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Medtronic Schools Us All on the Power of Persistence

This week in Pedersen's POV, our senior editor highlights a priceless lesson from a historic FDA approval.

Amanda Pedersen

November 27, 2023

3 Min Read
Pedersen's POV quote about Medtronic's FDA approval in renal denervation
Quote graphic by MD+DI

It was a Friday night in mid-November, and I had just settled into bed with a good book, when my phone began blowing up with LinkedIn notifications. I resolved to ignore the intermittent buzzing – whatever it was could wait until Monday morning.

But the nuisance quickly escalated into a battle of wills between myself and my LinkedIn app as the number of notifications continued to climb. It was a battle I ultimately lost. My determination to not think about work that Friday night was simply no match for the persistence of my notification settings. I had to know what all the fuss was about.

The fuss, as it turns out, was very much warranted. Medtronic had just announced FDA approval for its Symplicity Spyral renal denervation system, also known as the Symplicity blood pressure procedure. It was welcome news for the millions of people in the United States living with high blood pressure. It also was a lesson in the power of persistence that the medtech industry won't soon forget.

The Symplicity system is designed to deliver radiofrequency energy to specific nerves near the kidneys that can become overactive and contribute to high blood pressure. Approval came about a week after FDA approved an ultrasound-based renal denervation technology from Recor Medical.

I've followed every twist and turn of Medtronic's renal denervation journey since the company's $800 million acquisition of Ardian in 2011, including the fateful moment in January 2014 when the company's SYMPLICITY HTN-3 trial failed to meet its primary efficacy endpoint. I watched as one competitor after another dropped out of the renal denervation race. The mentality seemed to be: If Medtronic can't do it, what hope do we have?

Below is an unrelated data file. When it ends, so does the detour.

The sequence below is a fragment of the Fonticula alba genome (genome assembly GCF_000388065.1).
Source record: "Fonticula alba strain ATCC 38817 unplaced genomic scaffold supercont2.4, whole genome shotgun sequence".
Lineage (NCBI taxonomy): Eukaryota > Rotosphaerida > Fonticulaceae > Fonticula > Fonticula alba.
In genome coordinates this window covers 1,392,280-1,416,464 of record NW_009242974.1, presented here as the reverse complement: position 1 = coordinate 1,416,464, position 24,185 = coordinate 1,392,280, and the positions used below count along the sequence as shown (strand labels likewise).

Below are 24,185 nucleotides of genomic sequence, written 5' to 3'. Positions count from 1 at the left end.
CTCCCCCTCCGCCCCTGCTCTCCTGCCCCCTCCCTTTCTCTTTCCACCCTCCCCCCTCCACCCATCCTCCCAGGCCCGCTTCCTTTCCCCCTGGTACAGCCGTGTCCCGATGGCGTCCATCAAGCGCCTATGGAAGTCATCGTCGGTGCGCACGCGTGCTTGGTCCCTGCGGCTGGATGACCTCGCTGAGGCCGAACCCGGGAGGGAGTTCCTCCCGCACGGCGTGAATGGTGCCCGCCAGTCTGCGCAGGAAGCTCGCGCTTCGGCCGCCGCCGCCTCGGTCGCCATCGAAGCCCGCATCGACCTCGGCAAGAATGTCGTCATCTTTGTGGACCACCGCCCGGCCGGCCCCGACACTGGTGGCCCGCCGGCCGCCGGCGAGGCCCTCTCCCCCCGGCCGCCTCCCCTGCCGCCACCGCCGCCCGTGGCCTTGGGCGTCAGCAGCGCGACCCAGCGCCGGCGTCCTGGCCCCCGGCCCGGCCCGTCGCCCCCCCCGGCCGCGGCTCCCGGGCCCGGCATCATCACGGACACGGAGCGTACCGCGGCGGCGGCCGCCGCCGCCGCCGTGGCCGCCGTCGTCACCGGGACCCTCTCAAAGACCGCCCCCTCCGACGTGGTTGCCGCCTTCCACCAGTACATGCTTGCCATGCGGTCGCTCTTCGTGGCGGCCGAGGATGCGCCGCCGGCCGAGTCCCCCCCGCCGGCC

But Medtronic persisted. The company's belief in the underlying science behind renal denervation for hypertension never wavered, at least not publicly. Not even when interim data from SPYRAL ON MED trial was deemed inconclusive and investors had mostly given up on renal denervation.

In late August, an advisory committee voted against Medtronic's renal denervation system. And yet, Medtronic remained undaunted.

I never once doubted that the technology, if approved, would fill a critical gap in the way hypertension is treated in the United States. But FDA rarely goes against a panel rejection. It's only happened six times in the past six years, according to a study published in January, and that's out of 133 meetings across all drug, biologic, and device advisory committees.

So, I began to speculate about Medtronic's future in renal denervation. If FDA rejected the Symplicity system, would Medtronic try to buy Recor? It's not the outcome I wanted to see, but it seemed a plausible theory. I've never been happier to be wrong.

Jason Weidman, head of Medtronic's coronary and renal denervation business, said it best in a LinkedIn article he published sharing the big news. "If bringing a device to treat hypertension to the largest healthcare market in the world were easy, it would have already been done long ago," Weidman wrote. "I am humbled by the work of our team at Medtronic, who for more than a decade has led the way in bringing this therapy to people living with hypertension. Your tireless dedication, commitment to our mission, and relentless pursuit of innovation have culminated in today’s milestone. We are proud of the journey we took to get here. We learned more about hypertension, renal denervation, our technology, and patient behavior through this process than we ever imagined when we first acquired Ardian more than a decade ago."

Competition breeds innovation, and innovation leads to better patient outcomes. Now, thanks to the tenacity of both Medtronic and Recor Medical, the market has not one but two renal denervation options for patients with uncontrolled hypertension. The technologies are differentiated from one another in the type of energy source they use, radiofrequency versus ultrasound.

As for those pesky LinkedIn notifications interrupting my bedtime routine that Friday night – I'm glad I didn't wait until Monday to find out what the fuss was all about. And I'll remember 2023 as the year Medtronic schooled us all on the power of persistence.

About the Author(s)

Amanda Pedersen

Amanda Pedersen is a veteran journalist and award-winning columnist with a passion for helping medical device professionals connect the dots between the medtech news of the day and the bigger picture. She has been covering the medtech industry since 2006.

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